logo

Many perspectives, 1 simple etiquette

Study: Majority Vote Doesn't Matter When Parties Pick Their Voters

image
Created: 10 June, 2016
Updated: 17 October, 2022
2 min read

A June 8 study published by the National Committee for an Effective Congress frames the effects of redistricting on congressional seats; namely, that the gerrymandering enacted in 2001 and 2011 have created large disparities between voters' intents and election results.

The NCEC study introduces a metric called the "seat-to-vote differential,"which calculates the difference in percentage between number of seats taken by the majority party and votes for that party.

For instance, in 1994, the majority party (Democrats) won 47.1% of seats with 46.9% of votes, with a seat-to-vote differential of about -.3. Using this measurement, the NCEC cites increasing fluctuations in the seat-to-vote differential as evidence of unfair redistricting practices: from 1994 through 2000, the differential fluctuates between .3 and .9, with one cycle (1996) at -2.6.

However, after the 2001 redistricting process, cycles from 2002-2010 range from -2.4 to 3.5. And the two cycles after 2011 redistricting, 2012 and 2014, score -4.5 and 3.8, respectively.

In short, the difference between the percentage of seats won has, in recent years, strayed further and further from the percentage of votes given to the majority party. According to the data, election results are increasingly failing to reflect the actual decisions of the American voter.

What's more, courts have yet to assert that there is anything illegal or unconstitutional about an incumbent protection scheme designed specifically to protect a party's majority. In many instances, the court has ruled that it cannot or won't tell state legislators how to draw electoral districts.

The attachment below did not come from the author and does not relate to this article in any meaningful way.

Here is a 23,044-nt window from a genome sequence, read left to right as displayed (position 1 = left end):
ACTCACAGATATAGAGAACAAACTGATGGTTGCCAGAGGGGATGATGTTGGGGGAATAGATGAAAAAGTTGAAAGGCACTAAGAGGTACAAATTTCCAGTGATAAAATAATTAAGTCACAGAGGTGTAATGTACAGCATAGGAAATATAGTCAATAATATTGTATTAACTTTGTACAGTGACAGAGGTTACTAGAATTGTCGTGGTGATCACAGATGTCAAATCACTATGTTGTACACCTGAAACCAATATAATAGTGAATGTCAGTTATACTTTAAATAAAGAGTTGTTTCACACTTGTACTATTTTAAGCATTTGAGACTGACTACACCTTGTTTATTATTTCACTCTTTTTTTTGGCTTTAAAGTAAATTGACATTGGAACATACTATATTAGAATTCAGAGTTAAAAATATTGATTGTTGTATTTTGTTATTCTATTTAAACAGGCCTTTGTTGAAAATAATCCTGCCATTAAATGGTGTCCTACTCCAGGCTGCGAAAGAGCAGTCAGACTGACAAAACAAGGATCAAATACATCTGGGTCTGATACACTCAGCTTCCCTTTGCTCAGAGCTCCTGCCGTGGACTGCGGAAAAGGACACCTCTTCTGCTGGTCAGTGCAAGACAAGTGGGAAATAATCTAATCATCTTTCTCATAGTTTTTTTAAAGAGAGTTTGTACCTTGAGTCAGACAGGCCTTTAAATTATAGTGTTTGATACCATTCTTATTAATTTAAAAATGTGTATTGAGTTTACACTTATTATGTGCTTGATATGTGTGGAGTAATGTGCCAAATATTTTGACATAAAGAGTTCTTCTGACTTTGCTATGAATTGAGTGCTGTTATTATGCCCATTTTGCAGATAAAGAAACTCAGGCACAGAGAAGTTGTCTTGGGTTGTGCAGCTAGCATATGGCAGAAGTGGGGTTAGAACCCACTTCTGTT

READ MORE": ‘Two Parties, One Winner’ Shouldn’t Override ‘One Person, One Vote’

Modern courts only tend to intervene when partisan gerrymandering may or may not be targeting demographics based on race, even though the Supreme Court established the legal precedent of "one person, one vote" in the 1964 case, Reynolds v. Sims.

The NCEC study shows that the role partisan gerrymandering has on disenfranchising voters continues to widen, protecting incumbents while keeping elections from being competitive. This creates an environment in which the interests of the voters are not reflected in state or federal legislatures.

Read more

joined hands
10 Reasons Why Americans Are Not as Divided as You Think
Photo by on  Party leaders, politicians, and media pundits and talking heads would have US voters b...
28 February, 2024
-
7 min read
people
LetUsVote: New Campaign Launches to End Discrimination Against Independent Voters
Open Primaries, in partnership with Unite America, announced the launch of LetUsVote Wednesday, a nationwide initiative that aims to mobilize and empower independent voters, who make up the largest voting bloc in the US but are treated like second-class voters....
27 February, 2024
-
4 min read
voting
For Good or Bad, Primary Changes May Be Coming to Elections Near You
Photo Credit:  The last couple of years have seen an increase in states looking to change their prim...
26 February, 2024
-
4 min read
voted
The Primary Problem: Only 8% of Voters Elect 83% of Our Representatives
In his latest podcast, former Democratic presidential candidate and Forward Party Co-Founder Andrew ...
26 February, 2024
-
3 min read
Weber
Blame This One on Secretary of State Weber
Eight years ago, there was a competition still in play between Bernie Sanders and Hillary Clinton wh...
26 February, 2024
-
4 min read
ballots
Kansas Bill Would Make It Impossible for Many Independents to Run for Statewide Office
Photo By:  The Kansas House approved a bill Thursday that aims to make it substantially harder for i...
23 February, 2024
-
4 min read